The Dominion Pipeline Monitoring Coalition (DPMC) has filed an eight-page objection to the Virginia Department of Environmental Quality’s (DEQ’s) Water Quality Certification proposal that would allow all utility projects in Virginia to be regulated under a generalized Nationwide 12 permit. The DPMC argues that the issuance of the proposed Water Quality Certification would be illegal, because the DEQ has not conducted the required analysis of the impacts on water quality standards; furthermore, the generalized conditions under the Nationwide permit cannot possibly protect the great variety of waters that would be affected across the state by utility projects, nor can they account for the large variation in project conditions encountered by the many different utility line projects (ranging from small to very large) that would be covered under the general permit.
Bold Alliance has created an online petition by which you can add your name to the DPMC’s objection to the DEQ’s Water Quality Certification proposal. The petition is an easy way for you to voice your concern for the protection of Virginia’s streams and wetlands during construction of the Atlantic Coast Pipeline and other utility projects across the state.
The Virginia DEQ is currently accepting comments on the proposed Water Quality Certification, but the deadline is this Friday, March 17th! Be sure to sign Bold Alliance’s online petition by this Friday. You can also submit comments to the DEQ regarding the Water Quality Certification by email: Comments should be submitted to Steven.Hardwick@deq.virginia.gov. Again, the deadline for comments is this Friday, March 17, 2017 by 11:59 pm.
To learn more about the proposed Water Quality Certification, read our earlier post here at Friends of Nelson or read the DPMC’s detailed post about this issue, “Permission to Pollute.”
The Dominion Pipeline Monitoring Coalition (DPMC) reports this week that the Virginia Department of Environmental Quality (DEQ) is considering a proposal to issue a Water Quality Certification (WQC) that would allow parties to build utility lines, including large gas pipelines, through streams and wetlands across Virginia with only the limited, generalized requirements for waterbody crossings that are stipulated by the U.S. Army Corps of Engineers’ Nationwide permit (NWP 12). According to the DPMC, such generalized conditions under the Nationwide permit cannot possibly protect the great variety of waters that would be affected across the state by utility projects, nor can they account for the large variation in project conditions encountered by the many different utility line projects (ranging from small to very large) that would be covered under the general permit.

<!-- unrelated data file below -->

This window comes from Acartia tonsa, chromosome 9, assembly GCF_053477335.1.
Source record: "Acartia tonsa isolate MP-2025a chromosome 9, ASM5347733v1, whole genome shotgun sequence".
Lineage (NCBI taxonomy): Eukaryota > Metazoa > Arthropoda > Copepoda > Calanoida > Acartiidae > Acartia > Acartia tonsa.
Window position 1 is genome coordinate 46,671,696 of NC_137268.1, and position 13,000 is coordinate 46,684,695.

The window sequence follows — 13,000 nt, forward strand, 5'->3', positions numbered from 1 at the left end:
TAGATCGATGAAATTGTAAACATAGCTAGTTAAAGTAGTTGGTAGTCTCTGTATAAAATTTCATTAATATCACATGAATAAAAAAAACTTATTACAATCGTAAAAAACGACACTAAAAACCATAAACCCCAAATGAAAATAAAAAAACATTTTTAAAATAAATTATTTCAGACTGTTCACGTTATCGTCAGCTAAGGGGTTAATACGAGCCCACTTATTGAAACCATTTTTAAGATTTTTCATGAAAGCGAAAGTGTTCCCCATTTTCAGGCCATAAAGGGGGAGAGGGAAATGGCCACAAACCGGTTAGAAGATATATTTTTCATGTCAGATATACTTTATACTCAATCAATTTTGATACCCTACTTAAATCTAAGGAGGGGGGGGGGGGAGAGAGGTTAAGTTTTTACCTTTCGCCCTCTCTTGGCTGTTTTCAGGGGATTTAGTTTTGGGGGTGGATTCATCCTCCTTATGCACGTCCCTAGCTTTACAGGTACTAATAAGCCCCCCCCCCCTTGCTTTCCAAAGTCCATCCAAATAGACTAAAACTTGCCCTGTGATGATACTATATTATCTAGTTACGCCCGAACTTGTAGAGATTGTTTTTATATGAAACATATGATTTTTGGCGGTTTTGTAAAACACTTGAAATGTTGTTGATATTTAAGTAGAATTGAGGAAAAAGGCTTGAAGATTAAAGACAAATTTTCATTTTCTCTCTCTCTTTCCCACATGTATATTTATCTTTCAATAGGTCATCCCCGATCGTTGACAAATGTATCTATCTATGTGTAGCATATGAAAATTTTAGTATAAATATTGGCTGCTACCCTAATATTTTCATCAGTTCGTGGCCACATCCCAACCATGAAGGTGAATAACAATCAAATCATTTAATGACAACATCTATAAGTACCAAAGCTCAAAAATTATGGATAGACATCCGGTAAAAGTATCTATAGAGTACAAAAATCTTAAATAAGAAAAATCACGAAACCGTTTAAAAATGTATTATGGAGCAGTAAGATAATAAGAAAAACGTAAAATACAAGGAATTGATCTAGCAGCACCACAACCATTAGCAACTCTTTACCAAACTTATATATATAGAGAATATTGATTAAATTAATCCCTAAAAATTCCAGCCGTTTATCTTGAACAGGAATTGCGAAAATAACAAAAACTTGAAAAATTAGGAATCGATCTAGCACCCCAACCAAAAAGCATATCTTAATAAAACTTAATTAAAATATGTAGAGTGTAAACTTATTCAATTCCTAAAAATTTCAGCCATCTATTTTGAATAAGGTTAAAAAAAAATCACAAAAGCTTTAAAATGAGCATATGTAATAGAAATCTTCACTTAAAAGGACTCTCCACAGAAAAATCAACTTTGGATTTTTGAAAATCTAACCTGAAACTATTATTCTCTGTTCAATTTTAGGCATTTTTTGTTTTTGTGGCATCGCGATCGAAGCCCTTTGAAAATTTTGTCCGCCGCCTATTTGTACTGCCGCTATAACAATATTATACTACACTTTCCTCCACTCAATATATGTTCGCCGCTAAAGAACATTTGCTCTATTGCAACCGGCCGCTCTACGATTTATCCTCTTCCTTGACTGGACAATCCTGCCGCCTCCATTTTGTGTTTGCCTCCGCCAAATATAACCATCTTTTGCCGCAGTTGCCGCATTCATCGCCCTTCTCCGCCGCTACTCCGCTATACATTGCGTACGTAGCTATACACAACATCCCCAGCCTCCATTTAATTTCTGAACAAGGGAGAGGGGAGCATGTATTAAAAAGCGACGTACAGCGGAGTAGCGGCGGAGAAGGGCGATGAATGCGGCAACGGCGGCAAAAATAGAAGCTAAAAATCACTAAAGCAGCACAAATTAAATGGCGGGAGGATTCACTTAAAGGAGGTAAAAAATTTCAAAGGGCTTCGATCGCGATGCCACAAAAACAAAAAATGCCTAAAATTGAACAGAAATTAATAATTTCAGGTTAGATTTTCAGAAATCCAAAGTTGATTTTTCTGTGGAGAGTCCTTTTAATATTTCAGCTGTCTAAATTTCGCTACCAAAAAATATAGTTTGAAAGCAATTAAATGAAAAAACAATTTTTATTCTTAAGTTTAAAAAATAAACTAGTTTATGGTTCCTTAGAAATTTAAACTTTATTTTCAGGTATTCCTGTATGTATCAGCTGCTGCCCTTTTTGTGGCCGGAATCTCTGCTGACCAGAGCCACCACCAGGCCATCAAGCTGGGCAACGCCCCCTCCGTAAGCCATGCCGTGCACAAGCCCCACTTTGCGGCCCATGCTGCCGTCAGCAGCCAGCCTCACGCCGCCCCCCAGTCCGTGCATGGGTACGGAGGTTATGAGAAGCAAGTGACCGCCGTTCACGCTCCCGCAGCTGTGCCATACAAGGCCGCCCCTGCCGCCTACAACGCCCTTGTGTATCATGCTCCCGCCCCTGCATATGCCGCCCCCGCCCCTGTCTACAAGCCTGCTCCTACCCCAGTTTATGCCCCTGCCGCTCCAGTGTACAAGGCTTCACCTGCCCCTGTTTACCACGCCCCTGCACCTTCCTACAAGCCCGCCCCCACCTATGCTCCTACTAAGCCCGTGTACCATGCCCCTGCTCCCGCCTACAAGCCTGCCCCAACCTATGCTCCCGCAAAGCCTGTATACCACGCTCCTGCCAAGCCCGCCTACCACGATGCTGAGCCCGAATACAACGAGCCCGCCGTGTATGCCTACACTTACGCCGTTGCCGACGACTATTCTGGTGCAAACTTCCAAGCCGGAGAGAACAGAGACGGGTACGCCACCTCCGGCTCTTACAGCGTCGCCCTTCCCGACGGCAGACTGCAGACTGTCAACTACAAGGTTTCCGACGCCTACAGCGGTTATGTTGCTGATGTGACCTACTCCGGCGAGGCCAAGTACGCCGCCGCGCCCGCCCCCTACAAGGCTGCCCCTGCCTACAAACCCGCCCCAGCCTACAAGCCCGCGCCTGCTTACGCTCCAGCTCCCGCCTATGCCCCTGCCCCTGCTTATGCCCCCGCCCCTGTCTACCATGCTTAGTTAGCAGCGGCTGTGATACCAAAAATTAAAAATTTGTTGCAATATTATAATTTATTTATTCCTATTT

Despite the fact that the DEQ is charged with ensuring that all Virginia water quality standards are met for such utility projects, the DPMC reports that the DEQ has performed no analysis to look at the impacts of NWP 12 activities on water quality standards. The DPMC requested all supporting documentation for the DEQ’s proposed regulatory action and received only five documents that show that no analysis of impacts was even attempted, let alone completed.
The DEQ has suggested that it may attempt to cover the Mountain Valley Pipeline and Atlantic Coast Pipeline under this generalized WQC if the Corps of Engineers deems them eligible for coverage under NWP 12. The DPMC asserts that such an action would be illegal and argues that this proposal cannot be justified on legal or scientific grounds even for the many smaller utility projects that the WQC would cover.